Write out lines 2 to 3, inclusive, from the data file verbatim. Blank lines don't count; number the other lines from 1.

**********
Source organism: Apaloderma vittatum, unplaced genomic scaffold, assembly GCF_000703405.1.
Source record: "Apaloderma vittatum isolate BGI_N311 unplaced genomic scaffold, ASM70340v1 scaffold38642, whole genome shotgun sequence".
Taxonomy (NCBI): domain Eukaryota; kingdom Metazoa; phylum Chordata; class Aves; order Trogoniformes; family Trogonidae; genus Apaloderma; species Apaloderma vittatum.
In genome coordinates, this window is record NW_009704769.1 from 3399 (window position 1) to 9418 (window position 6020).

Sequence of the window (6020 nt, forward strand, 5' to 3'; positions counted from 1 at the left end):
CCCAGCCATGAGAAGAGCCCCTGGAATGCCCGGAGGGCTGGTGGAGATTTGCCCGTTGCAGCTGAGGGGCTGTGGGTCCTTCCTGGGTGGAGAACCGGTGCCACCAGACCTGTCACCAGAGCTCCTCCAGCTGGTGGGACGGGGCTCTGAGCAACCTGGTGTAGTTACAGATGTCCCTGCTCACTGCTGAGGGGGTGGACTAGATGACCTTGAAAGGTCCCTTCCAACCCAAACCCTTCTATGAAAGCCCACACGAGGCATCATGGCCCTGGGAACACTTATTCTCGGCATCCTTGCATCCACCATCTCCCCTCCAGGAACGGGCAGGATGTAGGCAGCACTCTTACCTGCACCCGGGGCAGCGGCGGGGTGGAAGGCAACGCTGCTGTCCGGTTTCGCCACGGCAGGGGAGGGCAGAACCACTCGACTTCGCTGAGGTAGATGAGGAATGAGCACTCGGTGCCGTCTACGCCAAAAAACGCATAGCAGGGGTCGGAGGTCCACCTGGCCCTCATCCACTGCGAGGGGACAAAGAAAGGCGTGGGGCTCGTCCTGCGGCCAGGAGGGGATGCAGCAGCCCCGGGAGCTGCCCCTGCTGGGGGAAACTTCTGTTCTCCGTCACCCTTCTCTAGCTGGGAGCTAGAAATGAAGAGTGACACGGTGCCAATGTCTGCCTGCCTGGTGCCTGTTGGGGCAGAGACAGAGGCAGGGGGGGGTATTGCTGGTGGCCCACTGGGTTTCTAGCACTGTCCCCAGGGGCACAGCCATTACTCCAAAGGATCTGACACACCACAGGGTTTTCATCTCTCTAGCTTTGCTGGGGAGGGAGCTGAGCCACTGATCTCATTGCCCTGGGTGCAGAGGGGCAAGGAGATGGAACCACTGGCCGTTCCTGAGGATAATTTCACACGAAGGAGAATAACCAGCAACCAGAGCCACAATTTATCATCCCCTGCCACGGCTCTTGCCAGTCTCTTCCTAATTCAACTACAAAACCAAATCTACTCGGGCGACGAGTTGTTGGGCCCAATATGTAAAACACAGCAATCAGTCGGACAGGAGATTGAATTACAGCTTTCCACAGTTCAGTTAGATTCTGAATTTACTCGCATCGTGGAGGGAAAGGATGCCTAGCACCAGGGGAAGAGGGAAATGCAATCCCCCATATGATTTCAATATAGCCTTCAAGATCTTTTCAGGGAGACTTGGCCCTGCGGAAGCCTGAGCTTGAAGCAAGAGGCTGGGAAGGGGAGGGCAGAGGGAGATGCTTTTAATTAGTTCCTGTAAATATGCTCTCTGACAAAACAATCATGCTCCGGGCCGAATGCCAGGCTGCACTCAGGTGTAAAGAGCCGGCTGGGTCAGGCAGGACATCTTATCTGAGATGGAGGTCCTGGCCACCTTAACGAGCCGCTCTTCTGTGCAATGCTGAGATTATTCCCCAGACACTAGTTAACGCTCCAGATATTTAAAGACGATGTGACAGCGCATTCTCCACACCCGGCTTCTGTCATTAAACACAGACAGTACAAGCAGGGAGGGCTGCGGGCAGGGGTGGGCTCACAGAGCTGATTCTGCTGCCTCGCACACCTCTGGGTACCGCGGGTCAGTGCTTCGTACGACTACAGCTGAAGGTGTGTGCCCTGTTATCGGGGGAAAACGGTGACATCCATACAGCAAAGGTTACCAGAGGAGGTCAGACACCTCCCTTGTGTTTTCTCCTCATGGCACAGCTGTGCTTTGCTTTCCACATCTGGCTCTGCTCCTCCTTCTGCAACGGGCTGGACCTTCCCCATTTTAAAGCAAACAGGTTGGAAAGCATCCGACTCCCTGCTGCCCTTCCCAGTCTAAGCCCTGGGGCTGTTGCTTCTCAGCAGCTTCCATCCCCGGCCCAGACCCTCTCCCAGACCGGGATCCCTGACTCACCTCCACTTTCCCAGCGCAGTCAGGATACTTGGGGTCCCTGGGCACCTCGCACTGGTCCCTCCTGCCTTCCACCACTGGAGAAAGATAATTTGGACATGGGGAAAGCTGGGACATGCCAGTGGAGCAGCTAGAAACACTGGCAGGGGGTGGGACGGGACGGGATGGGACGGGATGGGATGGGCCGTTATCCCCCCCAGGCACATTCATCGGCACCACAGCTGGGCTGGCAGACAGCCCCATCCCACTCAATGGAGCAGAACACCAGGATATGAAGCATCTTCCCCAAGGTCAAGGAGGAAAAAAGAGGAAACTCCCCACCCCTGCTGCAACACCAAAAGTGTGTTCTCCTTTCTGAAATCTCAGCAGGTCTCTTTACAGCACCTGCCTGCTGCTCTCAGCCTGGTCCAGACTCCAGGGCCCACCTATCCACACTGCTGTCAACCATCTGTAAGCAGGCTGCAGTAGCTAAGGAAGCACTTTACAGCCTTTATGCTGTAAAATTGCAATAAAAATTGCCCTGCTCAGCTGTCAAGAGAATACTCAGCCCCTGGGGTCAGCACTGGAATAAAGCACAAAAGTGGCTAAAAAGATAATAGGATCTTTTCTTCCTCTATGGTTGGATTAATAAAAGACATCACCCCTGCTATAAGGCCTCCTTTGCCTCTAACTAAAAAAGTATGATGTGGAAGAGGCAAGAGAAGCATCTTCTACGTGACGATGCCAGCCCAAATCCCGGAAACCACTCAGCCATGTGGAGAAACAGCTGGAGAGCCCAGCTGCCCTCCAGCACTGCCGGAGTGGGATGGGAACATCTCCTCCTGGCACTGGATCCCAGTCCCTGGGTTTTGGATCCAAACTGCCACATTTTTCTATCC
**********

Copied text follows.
Source record: "Apaloderma vittatum isolate BGI_N311 unplaced genomic scaffold, ASM70340v1 scaffold38642, whole genome shotgun sequence".
Taxonomy (NCBI): domain Eukaryota; kingdom Metazoa; phylum Chordata; class Aves; order Trogoniformes; family Trogonidae; genus Apaloderma; species Apaloderma vittatum.